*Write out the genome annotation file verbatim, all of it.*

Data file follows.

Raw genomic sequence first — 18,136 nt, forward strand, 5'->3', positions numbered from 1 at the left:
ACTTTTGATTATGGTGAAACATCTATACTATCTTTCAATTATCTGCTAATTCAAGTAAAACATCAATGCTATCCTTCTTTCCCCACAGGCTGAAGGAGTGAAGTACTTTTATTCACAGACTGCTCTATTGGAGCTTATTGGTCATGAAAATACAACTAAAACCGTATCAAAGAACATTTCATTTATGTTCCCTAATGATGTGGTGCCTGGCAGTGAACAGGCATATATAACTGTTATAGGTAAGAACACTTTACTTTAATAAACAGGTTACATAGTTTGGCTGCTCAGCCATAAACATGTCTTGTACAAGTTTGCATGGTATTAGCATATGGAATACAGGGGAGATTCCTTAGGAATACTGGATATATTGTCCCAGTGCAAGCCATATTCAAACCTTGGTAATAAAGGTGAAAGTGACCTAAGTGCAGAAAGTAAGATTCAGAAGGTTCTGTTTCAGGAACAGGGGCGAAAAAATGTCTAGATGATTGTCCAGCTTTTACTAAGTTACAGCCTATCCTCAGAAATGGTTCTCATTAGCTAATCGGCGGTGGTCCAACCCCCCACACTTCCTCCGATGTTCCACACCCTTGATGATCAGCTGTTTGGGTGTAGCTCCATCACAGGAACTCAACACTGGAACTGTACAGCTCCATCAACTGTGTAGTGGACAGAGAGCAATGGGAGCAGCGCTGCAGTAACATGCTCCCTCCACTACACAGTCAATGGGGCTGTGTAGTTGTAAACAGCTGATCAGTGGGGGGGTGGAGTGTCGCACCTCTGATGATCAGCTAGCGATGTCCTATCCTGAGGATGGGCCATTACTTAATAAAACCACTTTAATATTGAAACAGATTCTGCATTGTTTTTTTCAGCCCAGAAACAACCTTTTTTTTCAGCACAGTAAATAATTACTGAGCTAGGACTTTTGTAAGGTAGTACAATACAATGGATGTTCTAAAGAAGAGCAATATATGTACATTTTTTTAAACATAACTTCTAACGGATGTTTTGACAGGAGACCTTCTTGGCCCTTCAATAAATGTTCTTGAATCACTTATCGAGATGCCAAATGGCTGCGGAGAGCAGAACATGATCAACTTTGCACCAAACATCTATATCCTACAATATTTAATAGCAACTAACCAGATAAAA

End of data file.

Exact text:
Raw genomic sequence first — 18,136 nt, forward strand, 5'->3', positions numbered from 1 at the left:
ACTTTTGATTATGGTGAAACATCTATACTATCTTTCAATTATCTGCTAATTCAAGTAAAACATCAATGCTATCCTTCTTTCCCCACAGGCTGAAGGAGTGAAGTACTTTTATTCACAGACTGCTCTATTGGAGCTTATTGGTCATGAAAATACAACTAAAACCGTATCAAAGAACATTTCATTTATGTTCCCTAATGATGTGGTGCCTGGCAGTGAACAGGCATATATAACTGTTATAGGTAAGAACACTTTACTTTAATAAACAGGTTACATAGTTTGGCTGCTCAGCCATAAACATGTCTTGTACAAGTTTGCATGGTATTAGCATATGGAATACAGGGGAGATTCCTTAGGAATACTGGATATATTGTCCCAGTGCAAGCCATATTCAAACCTTGGTAATAAAGGTGAAAGTGACCTAAGTGCAGAAAGTAAGATTCAGAAGGTTCTGTTTCAGGAACAGGGGCGAAAAAATGTCTAGATGATTGTCCAGCTTTTACTAAGTTACAGCCTATCCTCAGAAATGGTTCTCATTAGCTAATCGGCGGTGGTCCAACCCCCCACACTTCCTCCGATGTTCCACACCCTTGATGATCAGCTGTTTGGGTGTAGCTCCATCACAGGAACTCAACACTGGAACTGTACAGCTCCATCAACTGTGTAGTGGACAGAGAGCAATGGGAGCAGCGCTGCAGTAACATGCTCCCTCCACTACACAGTCAATGGGGCTGTGTAGTTGTAAACAGCTGATCAGTGGGGGGGTGGAGTGTCGCACCTCTGATGATCAGCTAGCGATGTCCTATCCTGAGGATGGGCCATTACTTAATAAAACCACTTTAATATTGAAACAGATTCTGCATTGTTTTTTTCAGCCCAGAAACAACCTTTTTTTTCAGCACAGTAAATAATTACTGAGCTAGGACTTTTGTAAGGTAGTACAATACAATGGATGTTCTAAAGAAGAGCAATATATGTACATTTTTTTAAACATAACTTCTAACGGATGTTTTGACAGGAGACCTTCTTGGCCCTTCAATAAATGTTCTTGAATCACTTATCGAGATGCCAAATGGCTGCGGAGAGCAGAACATGATCAACTTTGCACCAAACATCTATATCCTACAATATTTAATAGCAACTAACCAGATAAAA